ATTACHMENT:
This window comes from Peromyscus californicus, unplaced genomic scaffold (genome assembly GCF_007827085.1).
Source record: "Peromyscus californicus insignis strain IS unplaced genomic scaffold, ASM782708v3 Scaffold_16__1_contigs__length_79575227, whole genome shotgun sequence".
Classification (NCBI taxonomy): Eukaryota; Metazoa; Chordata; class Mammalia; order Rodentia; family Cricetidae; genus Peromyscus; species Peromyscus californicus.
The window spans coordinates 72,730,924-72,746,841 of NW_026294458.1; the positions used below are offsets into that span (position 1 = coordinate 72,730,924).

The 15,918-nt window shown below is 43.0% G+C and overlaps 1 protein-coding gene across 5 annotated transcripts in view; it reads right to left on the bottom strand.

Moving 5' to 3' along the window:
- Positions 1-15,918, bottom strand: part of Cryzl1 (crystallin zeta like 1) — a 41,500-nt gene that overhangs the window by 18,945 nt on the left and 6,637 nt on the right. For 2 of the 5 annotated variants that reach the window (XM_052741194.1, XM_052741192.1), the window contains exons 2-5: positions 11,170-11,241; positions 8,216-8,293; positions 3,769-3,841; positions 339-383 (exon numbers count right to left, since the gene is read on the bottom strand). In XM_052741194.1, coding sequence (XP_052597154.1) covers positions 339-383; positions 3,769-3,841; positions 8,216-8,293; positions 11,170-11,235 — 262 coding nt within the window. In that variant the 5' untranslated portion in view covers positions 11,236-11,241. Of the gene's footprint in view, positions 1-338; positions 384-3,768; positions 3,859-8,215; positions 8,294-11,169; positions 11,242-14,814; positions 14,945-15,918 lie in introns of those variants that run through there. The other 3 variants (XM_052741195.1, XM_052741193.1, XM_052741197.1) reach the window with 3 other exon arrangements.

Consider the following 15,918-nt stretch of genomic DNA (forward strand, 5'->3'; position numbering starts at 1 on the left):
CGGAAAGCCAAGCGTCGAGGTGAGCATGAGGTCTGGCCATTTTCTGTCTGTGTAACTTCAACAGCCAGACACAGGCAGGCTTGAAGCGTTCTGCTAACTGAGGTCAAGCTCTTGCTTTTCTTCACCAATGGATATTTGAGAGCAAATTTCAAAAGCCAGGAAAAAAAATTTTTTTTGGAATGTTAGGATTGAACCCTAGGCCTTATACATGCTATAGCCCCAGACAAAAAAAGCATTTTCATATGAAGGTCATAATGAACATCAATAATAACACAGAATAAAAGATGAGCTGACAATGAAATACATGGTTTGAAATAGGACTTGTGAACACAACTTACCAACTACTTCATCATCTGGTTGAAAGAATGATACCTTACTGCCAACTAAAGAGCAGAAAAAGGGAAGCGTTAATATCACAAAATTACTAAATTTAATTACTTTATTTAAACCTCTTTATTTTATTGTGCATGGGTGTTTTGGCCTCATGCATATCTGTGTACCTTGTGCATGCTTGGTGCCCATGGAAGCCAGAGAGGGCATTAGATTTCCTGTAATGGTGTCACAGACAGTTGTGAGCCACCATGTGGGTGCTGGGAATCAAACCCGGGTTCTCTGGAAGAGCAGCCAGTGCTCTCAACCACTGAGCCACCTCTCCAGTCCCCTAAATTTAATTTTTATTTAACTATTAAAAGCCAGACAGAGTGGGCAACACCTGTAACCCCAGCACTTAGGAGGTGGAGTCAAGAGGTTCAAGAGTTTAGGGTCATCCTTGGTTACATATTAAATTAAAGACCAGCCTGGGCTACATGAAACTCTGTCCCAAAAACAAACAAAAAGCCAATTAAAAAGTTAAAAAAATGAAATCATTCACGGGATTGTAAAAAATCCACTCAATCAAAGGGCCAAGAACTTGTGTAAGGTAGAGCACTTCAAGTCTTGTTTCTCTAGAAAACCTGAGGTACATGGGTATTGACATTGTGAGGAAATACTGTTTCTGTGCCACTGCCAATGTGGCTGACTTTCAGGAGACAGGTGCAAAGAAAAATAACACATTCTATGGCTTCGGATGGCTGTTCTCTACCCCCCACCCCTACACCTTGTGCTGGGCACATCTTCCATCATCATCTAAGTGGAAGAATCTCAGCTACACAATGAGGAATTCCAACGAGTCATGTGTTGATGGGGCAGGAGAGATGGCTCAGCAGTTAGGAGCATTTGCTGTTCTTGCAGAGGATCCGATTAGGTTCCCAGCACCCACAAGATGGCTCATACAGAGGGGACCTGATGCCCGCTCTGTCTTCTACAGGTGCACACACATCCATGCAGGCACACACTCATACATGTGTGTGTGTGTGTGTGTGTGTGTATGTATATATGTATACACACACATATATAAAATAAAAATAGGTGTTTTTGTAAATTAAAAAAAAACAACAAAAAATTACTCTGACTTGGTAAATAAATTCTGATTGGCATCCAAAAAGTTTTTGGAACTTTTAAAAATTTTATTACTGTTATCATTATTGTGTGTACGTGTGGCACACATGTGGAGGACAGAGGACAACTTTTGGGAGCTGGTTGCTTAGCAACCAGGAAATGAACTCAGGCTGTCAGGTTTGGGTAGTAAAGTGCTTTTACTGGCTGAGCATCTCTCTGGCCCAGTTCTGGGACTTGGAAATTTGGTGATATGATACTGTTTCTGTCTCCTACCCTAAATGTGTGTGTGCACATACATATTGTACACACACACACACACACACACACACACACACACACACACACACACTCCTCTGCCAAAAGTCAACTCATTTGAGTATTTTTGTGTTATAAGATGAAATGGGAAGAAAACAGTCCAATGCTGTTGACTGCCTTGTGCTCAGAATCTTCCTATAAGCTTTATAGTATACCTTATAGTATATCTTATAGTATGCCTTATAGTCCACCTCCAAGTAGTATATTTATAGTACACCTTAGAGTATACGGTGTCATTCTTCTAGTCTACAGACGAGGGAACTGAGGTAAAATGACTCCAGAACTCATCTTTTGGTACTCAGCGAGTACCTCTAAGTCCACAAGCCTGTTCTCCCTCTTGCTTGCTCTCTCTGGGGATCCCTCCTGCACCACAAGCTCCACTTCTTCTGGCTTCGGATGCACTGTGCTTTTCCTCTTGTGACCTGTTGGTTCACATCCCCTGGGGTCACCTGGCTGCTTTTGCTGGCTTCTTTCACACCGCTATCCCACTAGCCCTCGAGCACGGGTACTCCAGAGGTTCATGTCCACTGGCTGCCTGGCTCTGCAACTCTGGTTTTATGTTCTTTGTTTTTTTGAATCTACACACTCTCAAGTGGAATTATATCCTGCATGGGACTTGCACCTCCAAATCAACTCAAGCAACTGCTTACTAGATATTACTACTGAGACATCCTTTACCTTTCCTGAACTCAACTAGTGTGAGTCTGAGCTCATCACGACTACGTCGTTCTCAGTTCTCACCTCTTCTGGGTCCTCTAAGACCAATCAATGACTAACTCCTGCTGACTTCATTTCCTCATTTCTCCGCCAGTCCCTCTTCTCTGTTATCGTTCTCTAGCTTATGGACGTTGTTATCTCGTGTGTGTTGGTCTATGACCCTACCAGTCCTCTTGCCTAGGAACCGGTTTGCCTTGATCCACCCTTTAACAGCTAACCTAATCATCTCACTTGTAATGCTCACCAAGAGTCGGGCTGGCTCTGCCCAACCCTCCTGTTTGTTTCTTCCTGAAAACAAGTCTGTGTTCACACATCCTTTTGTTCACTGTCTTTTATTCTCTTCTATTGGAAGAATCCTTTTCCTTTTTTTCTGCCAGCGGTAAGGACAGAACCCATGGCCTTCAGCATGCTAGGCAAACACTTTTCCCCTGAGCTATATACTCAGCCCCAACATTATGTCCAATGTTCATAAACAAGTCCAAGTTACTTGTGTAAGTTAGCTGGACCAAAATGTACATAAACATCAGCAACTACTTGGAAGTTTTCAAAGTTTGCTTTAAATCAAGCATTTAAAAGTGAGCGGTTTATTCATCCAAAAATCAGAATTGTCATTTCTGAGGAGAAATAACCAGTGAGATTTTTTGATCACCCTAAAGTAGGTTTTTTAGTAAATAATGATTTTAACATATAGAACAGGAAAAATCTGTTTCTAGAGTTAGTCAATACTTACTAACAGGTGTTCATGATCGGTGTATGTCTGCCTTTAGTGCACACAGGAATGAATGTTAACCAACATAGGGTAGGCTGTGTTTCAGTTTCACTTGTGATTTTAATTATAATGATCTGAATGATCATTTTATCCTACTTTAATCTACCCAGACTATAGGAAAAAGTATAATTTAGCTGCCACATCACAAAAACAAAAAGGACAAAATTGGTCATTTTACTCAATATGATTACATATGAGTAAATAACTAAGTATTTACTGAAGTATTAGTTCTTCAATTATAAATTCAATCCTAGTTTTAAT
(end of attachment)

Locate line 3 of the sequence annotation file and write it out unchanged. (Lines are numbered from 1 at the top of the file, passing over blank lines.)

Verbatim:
Classification (NCBI taxonomy): Eukaryota; Metazoa; Chordata; class Mammalia; order Rodentia; family Cricetidae; genus Peromyscus; species Peromyscus californicus.